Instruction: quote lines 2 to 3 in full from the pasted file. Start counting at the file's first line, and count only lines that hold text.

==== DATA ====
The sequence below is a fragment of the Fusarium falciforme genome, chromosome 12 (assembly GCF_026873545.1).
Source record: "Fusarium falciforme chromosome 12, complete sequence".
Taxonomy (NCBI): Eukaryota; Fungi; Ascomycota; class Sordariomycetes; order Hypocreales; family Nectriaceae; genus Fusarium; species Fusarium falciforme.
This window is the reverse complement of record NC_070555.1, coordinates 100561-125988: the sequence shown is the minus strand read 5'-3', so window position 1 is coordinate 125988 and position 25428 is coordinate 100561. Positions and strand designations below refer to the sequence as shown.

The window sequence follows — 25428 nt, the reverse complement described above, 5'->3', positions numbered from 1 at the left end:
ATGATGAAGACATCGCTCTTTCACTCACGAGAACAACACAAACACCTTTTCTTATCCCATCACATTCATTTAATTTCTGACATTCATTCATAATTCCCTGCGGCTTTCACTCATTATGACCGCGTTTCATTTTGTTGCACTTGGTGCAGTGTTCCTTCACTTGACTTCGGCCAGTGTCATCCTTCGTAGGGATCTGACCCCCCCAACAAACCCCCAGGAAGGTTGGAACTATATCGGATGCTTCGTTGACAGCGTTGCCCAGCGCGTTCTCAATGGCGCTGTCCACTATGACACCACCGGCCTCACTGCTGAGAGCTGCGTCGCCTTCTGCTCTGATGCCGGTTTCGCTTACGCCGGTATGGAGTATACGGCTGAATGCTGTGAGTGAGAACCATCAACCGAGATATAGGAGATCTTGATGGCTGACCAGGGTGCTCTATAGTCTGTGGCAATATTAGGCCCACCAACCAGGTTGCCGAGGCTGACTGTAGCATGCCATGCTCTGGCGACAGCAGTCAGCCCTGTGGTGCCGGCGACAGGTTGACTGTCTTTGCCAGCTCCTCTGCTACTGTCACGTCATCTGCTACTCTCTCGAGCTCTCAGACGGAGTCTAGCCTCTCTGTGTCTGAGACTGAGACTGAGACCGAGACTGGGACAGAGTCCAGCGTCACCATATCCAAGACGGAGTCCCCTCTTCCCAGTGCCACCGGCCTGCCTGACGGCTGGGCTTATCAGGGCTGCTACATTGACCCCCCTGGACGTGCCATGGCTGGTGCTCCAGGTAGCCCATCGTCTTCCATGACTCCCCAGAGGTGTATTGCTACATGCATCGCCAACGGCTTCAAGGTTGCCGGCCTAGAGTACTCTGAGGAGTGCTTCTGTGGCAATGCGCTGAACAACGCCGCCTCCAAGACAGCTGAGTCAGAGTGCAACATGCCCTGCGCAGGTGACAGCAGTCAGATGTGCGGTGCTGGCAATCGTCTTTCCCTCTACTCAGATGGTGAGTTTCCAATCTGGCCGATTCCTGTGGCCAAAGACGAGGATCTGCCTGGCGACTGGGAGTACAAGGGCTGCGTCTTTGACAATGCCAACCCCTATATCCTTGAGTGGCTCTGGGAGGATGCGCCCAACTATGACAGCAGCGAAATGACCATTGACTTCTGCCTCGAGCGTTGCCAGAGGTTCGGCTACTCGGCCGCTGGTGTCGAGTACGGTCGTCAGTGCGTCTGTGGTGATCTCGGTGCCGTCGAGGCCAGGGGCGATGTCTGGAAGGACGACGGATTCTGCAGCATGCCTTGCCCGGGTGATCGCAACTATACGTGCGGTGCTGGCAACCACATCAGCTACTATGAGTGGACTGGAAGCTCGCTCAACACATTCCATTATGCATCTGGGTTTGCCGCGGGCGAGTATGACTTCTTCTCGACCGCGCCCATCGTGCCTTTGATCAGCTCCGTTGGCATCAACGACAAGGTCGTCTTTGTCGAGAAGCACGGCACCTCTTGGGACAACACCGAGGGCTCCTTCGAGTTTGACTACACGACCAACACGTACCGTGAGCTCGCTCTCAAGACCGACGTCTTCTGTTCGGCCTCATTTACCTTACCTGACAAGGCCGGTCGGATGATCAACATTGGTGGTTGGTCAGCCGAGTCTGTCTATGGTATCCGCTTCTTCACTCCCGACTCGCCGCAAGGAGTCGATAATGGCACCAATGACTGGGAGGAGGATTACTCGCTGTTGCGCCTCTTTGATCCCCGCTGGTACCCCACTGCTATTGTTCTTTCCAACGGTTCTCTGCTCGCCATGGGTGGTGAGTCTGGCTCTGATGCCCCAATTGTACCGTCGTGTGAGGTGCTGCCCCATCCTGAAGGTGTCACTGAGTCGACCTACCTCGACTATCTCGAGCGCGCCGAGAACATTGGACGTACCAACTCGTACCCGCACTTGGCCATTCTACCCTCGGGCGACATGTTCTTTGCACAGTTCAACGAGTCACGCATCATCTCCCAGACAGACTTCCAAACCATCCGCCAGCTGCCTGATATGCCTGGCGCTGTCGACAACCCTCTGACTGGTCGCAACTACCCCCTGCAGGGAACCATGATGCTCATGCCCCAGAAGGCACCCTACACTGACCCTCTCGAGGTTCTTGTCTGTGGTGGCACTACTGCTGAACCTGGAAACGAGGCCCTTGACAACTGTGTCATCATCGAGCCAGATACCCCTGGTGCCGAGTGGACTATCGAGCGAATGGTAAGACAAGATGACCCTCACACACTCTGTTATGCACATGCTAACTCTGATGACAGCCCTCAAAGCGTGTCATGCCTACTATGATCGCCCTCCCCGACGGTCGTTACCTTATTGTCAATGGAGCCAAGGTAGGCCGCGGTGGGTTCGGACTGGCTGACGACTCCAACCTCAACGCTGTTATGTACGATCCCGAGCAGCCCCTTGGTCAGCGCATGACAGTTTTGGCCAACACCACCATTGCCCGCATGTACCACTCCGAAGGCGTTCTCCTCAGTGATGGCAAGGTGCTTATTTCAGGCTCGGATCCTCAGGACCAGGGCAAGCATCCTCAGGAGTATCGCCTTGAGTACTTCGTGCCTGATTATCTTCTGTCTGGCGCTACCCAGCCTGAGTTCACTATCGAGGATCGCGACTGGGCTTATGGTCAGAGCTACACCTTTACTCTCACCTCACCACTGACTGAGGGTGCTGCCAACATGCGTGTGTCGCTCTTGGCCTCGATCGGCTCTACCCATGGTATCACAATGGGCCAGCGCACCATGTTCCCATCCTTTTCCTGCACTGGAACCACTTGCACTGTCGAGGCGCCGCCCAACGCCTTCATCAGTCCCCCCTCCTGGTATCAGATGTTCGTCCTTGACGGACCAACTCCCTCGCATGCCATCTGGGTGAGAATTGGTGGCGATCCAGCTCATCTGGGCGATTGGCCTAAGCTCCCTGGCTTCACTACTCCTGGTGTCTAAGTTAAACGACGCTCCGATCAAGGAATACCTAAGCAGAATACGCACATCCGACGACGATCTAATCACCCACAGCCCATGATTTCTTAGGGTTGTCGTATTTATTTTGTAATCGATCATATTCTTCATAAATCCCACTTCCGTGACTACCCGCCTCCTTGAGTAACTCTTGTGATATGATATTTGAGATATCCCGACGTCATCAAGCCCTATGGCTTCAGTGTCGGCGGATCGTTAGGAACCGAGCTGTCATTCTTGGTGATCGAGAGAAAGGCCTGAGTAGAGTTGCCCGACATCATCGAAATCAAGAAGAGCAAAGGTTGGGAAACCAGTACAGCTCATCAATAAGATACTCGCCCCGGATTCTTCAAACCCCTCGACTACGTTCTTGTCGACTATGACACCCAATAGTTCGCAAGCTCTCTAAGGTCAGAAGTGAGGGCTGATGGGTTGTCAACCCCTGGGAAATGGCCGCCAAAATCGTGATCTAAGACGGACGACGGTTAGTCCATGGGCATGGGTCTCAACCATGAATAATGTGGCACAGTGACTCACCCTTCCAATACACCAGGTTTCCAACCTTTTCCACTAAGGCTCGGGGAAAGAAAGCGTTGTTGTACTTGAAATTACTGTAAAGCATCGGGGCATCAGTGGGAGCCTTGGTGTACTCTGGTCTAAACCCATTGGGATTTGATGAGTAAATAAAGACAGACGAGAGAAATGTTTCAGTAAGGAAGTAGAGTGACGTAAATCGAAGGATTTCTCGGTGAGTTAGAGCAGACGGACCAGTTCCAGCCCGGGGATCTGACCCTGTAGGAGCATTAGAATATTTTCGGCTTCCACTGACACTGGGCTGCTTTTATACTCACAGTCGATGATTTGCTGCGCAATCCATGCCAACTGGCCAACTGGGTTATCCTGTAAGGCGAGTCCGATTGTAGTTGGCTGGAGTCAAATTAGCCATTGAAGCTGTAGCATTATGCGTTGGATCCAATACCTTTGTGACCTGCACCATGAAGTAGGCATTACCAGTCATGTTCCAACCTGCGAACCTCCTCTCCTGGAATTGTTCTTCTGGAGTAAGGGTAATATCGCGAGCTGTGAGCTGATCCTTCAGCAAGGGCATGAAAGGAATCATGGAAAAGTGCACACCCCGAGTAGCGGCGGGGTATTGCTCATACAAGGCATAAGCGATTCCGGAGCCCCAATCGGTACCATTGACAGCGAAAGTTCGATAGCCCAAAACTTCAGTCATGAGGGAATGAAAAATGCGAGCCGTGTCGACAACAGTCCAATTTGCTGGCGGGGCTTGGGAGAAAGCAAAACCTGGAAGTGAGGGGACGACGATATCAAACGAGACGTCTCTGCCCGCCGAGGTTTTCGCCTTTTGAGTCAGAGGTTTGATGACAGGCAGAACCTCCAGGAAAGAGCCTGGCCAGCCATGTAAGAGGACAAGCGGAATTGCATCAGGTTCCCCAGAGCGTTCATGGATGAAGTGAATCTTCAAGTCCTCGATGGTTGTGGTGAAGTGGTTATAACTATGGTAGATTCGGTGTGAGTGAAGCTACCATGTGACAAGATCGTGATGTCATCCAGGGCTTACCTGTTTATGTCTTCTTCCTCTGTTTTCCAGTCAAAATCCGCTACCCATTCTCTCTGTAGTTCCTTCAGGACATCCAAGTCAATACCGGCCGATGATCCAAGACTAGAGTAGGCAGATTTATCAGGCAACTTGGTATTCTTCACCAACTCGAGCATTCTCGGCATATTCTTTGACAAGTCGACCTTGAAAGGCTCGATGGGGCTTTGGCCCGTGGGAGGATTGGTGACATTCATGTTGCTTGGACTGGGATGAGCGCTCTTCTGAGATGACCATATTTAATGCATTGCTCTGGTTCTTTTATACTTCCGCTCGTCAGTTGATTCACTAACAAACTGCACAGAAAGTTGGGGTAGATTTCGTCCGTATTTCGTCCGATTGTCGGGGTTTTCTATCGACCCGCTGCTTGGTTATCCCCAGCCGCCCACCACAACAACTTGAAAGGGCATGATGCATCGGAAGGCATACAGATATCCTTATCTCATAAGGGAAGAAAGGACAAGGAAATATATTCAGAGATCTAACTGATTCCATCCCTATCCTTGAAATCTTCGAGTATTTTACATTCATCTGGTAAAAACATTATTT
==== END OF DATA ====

Source record: "Fusarium falciforme chromosome 12, complete sequence".
Taxonomy (NCBI): Eukaryota; Fungi; Ascomycota; class Sordariomycetes; order Hypocreales; family Nectriaceae; genus Fusarium; species Fusarium falciforme.